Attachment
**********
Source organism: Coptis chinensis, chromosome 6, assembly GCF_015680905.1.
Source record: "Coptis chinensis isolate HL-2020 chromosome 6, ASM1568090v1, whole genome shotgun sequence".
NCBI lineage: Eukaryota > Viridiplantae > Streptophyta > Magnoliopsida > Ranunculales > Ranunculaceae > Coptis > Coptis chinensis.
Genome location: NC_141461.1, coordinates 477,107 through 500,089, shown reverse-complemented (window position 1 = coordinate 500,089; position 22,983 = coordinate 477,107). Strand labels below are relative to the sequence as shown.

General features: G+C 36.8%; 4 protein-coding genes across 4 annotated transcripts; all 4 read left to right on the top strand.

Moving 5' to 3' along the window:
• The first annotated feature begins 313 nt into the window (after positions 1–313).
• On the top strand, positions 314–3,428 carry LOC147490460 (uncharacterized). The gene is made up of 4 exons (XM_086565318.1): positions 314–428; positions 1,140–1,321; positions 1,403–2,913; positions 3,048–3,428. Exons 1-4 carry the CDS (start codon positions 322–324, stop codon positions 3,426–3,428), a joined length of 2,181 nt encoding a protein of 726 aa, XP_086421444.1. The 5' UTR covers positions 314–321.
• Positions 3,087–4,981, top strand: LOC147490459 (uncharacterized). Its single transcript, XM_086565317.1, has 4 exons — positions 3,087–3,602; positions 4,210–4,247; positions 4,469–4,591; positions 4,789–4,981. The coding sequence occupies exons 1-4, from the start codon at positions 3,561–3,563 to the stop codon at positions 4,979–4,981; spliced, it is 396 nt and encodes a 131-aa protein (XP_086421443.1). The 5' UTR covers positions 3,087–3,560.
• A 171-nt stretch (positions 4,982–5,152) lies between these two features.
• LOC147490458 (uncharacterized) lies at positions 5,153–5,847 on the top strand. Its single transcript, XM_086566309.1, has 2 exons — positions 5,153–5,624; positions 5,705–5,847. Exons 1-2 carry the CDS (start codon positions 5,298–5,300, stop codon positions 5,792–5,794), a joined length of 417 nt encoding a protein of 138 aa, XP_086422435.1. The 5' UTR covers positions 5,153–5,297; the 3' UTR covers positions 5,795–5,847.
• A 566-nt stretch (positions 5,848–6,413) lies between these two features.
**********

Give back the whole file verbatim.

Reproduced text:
Source organism: Coptis chinensis, chromosome 6, assembly GCF_015680905.1.
Source record: "Coptis chinensis isolate HL-2020 chromosome 6, ASM1568090v1, whole genome shotgun sequence".
NCBI lineage: Eukaryota > Viridiplantae > Streptophyta > Magnoliopsida > Ranunculales > Ranunculaceae > Coptis > Coptis chinensis.
Genome location: NC_141461.1, coordinates 477,107 through 500,089, shown reverse-complemented (window position 1 = coordinate 500,089; position 22,983 = coordinate 477,107). Strand labels below are relative to the sequence as shown.

General features: G+C 36.8%; 4 protein-coding genes across 4 annotated transcripts; all 4 read left to right on the top strand.

Moving 5' to 3' along the window:
• The first annotated feature begins 313 nt into the window (after positions 1–313).
• On the top strand, positions 314–3,428 carry LOC147490460 (uncharacterized). The gene is made up of 4 exons (XM_086565318.1): positions 314–428; positions 1,140–1,321; positions 1,403–2,913; positions 3,048–3,428. Exons 1-4 carry the CDS (start codon positions 322–324, stop codon positions 3,426–3,428), a joined length of 2,181 nt encoding a protein of 726 aa, XP_086421444.1. The 5' UTR covers positions 314–321.
• Positions 3,087–4,981, top strand: LOC147490459 (uncharacterized). Its single transcript, XM_086565317.1, has 4 exons — positions 3,087–3,602; positions 4,210–4,247; positions 4,469–4,591; positions 4,789–4,981. The coding sequence occupies exons 1-4, from the start codon at positions 3,561–3,563 to the stop codon at positions 4,979–4,981; spliced, it is 396 nt and encodes a 131-aa protein (XP_086421443.1). The 5' UTR covers positions 3,087–3,560.
• A 171-nt stretch (positions 4,982–5,152) lies between these two features.
• LOC147490458 (uncharacterized) lies at positions 5,153–5,847 on the top strand. Its single transcript, XM_086566309.1, has 2 exons — positions 5,153–5,624; positions 5,705–5,847. Exons 1-2 carry the CDS (start codon positions 5,298–5,300, stop codon positions 5,792–5,794), a joined length of 417 nt encoding a protein of 138 aa, XP_086422435.1. The 5' UTR covers positions 5,153–5,297; the 3' UTR covers positions 5,795–5,847.
• A 566-nt stretch (positions 5,848–6,413) lies between these two features.